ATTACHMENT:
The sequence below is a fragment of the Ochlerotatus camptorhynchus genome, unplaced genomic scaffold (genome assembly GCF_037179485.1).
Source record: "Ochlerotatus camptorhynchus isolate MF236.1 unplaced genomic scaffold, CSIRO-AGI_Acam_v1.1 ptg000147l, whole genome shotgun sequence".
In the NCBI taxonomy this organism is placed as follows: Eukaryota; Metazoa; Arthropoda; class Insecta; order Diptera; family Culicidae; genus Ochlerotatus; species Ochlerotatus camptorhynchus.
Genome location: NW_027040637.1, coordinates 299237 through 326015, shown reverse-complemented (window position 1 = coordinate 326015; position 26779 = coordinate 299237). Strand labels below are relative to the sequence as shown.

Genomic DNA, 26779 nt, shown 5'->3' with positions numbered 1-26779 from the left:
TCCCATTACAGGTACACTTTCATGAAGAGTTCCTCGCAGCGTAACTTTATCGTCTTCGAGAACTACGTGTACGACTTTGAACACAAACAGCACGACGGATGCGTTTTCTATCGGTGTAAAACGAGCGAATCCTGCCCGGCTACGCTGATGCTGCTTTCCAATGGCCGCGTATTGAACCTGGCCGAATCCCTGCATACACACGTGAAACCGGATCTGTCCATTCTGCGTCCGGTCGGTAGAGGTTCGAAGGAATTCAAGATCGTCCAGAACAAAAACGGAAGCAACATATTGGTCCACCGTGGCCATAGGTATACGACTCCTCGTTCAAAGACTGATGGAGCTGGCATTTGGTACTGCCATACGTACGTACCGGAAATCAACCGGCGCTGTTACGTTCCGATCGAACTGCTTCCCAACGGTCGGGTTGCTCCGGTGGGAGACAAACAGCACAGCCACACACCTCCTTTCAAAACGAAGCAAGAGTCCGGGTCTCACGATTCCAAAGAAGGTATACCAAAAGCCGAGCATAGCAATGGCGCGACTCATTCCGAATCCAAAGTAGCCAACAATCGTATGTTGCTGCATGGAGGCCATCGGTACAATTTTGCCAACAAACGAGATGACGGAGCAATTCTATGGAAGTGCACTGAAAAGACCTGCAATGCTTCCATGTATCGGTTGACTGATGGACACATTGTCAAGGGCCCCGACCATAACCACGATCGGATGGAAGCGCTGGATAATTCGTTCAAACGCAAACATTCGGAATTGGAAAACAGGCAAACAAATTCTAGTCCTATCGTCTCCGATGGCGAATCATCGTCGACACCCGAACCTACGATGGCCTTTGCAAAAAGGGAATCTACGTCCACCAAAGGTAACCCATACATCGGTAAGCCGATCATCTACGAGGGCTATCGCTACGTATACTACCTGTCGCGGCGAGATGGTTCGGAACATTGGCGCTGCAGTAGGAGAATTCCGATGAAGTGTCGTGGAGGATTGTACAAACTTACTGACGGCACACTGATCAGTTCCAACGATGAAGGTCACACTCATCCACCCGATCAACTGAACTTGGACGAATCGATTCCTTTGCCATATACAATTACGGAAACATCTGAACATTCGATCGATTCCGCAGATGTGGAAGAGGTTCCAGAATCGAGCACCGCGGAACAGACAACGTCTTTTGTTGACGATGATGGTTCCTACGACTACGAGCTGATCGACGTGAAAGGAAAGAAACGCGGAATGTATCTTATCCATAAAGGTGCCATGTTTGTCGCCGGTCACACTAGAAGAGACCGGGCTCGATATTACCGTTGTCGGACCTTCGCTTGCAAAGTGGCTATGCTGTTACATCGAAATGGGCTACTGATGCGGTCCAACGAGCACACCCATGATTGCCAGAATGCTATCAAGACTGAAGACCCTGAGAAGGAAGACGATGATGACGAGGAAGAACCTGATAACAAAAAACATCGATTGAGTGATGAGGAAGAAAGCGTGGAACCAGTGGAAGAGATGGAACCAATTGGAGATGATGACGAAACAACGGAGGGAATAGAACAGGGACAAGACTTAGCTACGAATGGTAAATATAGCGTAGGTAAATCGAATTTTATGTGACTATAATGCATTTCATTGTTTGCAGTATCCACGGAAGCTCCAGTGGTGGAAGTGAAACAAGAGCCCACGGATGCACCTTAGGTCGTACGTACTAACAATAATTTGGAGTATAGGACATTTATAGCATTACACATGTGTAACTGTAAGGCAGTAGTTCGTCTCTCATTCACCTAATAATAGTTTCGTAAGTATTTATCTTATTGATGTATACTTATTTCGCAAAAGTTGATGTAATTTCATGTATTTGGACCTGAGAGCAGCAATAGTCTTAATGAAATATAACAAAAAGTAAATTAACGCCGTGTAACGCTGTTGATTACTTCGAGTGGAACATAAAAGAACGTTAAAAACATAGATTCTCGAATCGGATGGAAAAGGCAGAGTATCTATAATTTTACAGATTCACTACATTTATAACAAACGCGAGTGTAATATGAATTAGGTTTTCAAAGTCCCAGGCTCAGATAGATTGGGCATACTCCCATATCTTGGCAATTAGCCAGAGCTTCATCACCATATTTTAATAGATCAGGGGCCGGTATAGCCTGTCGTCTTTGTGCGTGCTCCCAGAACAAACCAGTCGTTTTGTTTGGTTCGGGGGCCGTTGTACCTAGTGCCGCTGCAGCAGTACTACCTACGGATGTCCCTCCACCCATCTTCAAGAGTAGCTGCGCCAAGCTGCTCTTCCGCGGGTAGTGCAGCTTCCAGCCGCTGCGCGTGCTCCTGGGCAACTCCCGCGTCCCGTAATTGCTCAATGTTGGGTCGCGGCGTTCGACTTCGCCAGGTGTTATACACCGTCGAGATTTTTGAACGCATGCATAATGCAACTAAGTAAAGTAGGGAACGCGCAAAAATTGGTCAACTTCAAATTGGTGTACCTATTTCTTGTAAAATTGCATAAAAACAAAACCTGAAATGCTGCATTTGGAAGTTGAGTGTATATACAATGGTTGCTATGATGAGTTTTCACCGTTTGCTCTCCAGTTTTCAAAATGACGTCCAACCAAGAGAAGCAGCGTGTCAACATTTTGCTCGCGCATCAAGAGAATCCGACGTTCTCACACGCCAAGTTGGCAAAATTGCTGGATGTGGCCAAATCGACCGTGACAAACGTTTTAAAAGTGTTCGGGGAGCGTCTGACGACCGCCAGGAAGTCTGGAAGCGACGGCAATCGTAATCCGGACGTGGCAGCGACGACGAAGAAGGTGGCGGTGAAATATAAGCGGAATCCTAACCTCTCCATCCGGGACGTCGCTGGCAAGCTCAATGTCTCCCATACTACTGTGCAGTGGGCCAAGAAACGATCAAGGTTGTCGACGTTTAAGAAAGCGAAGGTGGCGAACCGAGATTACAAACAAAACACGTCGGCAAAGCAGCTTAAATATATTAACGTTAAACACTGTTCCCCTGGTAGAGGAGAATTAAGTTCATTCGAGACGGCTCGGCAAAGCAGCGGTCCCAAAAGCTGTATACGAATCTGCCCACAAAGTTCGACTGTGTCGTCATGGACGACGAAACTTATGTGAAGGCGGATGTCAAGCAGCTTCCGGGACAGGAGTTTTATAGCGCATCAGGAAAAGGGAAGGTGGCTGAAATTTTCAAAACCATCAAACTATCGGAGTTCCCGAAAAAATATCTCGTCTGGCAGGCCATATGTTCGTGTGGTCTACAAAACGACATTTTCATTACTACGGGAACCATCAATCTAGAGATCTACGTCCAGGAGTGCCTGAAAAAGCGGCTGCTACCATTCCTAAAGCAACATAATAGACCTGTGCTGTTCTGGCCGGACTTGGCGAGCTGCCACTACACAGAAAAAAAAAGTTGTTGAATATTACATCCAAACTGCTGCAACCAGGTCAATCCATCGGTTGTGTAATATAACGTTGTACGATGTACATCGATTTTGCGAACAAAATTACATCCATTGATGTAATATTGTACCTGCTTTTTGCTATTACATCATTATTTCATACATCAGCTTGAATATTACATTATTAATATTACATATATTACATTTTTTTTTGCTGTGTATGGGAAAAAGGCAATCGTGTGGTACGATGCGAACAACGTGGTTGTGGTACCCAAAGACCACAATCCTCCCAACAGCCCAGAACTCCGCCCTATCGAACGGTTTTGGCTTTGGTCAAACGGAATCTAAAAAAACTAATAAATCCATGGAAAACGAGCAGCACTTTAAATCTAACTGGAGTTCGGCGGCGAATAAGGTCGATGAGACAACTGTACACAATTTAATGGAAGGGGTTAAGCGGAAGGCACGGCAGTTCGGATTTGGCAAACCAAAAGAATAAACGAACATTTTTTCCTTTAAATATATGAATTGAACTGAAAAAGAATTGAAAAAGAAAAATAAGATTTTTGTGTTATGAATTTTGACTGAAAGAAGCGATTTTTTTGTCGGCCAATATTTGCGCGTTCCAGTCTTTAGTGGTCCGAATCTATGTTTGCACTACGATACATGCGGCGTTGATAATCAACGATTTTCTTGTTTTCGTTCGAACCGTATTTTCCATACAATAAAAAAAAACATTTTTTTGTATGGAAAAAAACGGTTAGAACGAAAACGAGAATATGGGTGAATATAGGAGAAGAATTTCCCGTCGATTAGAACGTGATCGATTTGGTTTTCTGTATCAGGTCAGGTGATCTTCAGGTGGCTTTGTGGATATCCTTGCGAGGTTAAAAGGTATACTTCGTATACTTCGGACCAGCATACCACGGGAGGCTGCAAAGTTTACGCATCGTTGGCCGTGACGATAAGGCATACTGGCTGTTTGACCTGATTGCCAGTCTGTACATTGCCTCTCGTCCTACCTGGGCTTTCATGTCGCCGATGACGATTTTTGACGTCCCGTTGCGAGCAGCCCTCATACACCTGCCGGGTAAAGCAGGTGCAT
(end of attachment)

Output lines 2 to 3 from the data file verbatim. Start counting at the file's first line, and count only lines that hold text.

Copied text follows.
Source record: "Ochlerotatus camptorhynchus isolate MF236.1 unplaced genomic scaffold, CSIRO-AGI_Acam_v1.1 ptg000147l, whole genome shotgun sequence".
In the NCBI taxonomy this organism is placed as follows: Eukaryota; Metazoa; Arthropoda; class Insecta; order Diptera; family Culicidae; genus Ochlerotatus; species Ochlerotatus camptorhynchus.